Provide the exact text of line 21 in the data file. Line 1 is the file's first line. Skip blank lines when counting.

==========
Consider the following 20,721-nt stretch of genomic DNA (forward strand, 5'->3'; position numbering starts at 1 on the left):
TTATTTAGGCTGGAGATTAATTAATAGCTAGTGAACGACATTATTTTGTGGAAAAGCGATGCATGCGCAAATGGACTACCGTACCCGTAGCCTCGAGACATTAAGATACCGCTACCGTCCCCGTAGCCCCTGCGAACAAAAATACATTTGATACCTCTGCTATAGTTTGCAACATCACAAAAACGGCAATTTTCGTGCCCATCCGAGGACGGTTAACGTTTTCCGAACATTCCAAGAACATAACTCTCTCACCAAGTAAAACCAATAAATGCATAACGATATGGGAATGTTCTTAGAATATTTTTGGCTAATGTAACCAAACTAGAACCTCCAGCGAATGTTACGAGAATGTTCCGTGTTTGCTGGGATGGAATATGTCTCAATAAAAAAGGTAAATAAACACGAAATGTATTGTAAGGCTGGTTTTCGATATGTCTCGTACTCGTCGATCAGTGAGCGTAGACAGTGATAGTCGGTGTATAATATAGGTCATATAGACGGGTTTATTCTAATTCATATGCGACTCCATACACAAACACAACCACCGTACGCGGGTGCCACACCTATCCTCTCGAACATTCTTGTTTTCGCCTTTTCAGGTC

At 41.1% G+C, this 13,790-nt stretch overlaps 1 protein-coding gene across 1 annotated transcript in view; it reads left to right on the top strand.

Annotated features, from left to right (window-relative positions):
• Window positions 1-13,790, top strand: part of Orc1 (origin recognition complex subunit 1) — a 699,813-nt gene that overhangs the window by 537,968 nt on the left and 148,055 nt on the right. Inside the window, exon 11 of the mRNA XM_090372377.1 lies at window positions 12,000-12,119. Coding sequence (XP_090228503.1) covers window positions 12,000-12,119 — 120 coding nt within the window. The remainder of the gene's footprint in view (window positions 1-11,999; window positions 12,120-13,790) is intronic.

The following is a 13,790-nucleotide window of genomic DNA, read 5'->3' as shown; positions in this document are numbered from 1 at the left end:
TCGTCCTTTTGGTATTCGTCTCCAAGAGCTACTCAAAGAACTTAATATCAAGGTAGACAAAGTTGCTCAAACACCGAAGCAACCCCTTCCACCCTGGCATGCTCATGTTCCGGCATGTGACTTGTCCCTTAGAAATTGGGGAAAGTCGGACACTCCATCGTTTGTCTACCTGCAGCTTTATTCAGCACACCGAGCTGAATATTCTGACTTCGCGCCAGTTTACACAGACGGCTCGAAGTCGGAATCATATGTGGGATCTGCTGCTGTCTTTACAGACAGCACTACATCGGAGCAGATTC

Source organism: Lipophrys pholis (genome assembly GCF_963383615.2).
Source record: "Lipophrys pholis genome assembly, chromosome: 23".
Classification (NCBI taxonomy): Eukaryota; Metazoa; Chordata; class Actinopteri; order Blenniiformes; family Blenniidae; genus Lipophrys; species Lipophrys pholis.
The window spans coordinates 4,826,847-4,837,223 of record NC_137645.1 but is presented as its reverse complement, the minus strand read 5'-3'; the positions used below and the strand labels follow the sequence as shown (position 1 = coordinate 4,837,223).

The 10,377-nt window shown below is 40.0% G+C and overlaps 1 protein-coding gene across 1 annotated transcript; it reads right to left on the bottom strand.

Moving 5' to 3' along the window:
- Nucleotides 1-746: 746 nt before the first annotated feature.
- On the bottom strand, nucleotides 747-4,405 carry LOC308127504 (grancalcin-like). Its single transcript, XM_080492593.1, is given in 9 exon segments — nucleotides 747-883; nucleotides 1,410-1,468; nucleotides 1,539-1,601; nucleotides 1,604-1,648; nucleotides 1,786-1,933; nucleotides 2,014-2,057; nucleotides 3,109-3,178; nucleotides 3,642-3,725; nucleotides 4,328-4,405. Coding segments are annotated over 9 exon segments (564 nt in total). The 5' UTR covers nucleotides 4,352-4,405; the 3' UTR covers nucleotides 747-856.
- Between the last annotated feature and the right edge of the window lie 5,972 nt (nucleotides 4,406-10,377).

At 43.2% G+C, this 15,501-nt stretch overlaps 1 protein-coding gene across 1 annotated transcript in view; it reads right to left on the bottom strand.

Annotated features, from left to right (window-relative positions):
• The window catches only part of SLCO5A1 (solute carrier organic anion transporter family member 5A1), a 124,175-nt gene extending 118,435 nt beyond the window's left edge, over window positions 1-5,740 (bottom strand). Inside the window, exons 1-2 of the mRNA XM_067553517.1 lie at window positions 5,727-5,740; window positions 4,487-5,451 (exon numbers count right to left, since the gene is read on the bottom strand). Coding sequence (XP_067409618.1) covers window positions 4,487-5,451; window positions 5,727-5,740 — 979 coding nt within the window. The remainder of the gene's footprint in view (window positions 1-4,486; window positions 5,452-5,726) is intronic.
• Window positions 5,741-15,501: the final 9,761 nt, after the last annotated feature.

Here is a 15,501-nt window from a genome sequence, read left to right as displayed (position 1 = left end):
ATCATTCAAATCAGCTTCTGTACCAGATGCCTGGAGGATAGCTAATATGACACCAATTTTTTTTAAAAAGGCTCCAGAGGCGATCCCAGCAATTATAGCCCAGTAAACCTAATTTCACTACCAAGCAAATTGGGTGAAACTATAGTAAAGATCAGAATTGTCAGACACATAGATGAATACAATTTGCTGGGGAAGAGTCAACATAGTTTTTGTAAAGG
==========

Here is a 15,501-nt window from a genome sequence, read left to right as displayed (position 1 = left end):